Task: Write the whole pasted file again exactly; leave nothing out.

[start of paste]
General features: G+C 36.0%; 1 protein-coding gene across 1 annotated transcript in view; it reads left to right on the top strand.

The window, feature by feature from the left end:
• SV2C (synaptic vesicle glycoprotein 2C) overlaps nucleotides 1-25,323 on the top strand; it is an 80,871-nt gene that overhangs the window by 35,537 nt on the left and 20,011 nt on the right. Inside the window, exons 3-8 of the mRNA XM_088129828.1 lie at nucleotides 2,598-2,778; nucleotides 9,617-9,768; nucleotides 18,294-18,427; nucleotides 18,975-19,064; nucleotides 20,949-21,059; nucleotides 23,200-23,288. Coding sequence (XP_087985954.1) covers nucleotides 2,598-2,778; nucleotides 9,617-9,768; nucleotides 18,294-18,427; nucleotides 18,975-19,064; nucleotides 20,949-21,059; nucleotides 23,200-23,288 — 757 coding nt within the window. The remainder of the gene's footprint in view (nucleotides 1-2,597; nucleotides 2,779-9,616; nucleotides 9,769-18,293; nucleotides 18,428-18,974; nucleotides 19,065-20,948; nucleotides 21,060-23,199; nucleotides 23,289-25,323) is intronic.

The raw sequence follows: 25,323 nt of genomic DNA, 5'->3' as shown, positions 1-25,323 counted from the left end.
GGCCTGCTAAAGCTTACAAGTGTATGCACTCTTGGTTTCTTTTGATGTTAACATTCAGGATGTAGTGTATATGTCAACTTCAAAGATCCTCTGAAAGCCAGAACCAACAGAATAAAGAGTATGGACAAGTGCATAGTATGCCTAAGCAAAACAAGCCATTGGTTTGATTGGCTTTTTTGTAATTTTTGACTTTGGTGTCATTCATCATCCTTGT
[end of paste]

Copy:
General features: G+C 36.0%; 1 protein-coding gene across 1 annotated transcript in view; it reads left to right on the top strand.

The window, feature by feature from the left end:
• SV2C (synaptic vesicle glycoprotein 2C) overlaps nucleotides 1-25,323 on the top strand; it is an 80,871-nt gene that overhangs the window by 35,537 nt on the left and 20,011 nt on the right. Inside the window, exons 3-8 of the mRNA XM_088129828.1 lie at nucleotides 2,598-2,778; nucleotides 9,617-9,768; nucleotides 18,294-18,427; nucleotides 18,975-19,064; nucleotides 20,949-21,059; nucleotides 23,200-23,288. Coding sequence (XP_087985954.1) covers nucleotides 2,598-2,778; nucleotides 9,617-9,768; nucleotides 18,294-18,427; nucleotides 18,975-19,064; nucleotides 20,949-21,059; nucleotides 23,200-23,288 — 757 coding nt within the window. The remainder of the gene's footprint in view (nucleotides 1-2,597; nucleotides 2,779-9,616; nucleotides 9,769-18,293; nucleotides 18,428-18,974; nucleotides 19,065-20,948; nucleotides 21,060-23,199; nucleotides 23,289-25,323) is intronic.

The raw sequence follows: 25,323 nt of genomic DNA, 5'->3' as shown, positions 1-25,323 counted from the left end.
GGCCTGCTAAAGCTTACAAGTGTATGCACTCTTGGTTTCTTTTGATGTTAACATTCAGGATGTAGTGTATATGTCAACTTCAAAGATCCTCTGAAAGCCAGAACCAACAGAATAAAGAGTATGGACAAGTGCATAGTATGCCTAAGCAAAACAAGCCATTGGTTTGATTGGCTTTTTTGTAATTTTTGACTTTGGTGTCATTCATCATCCTTGT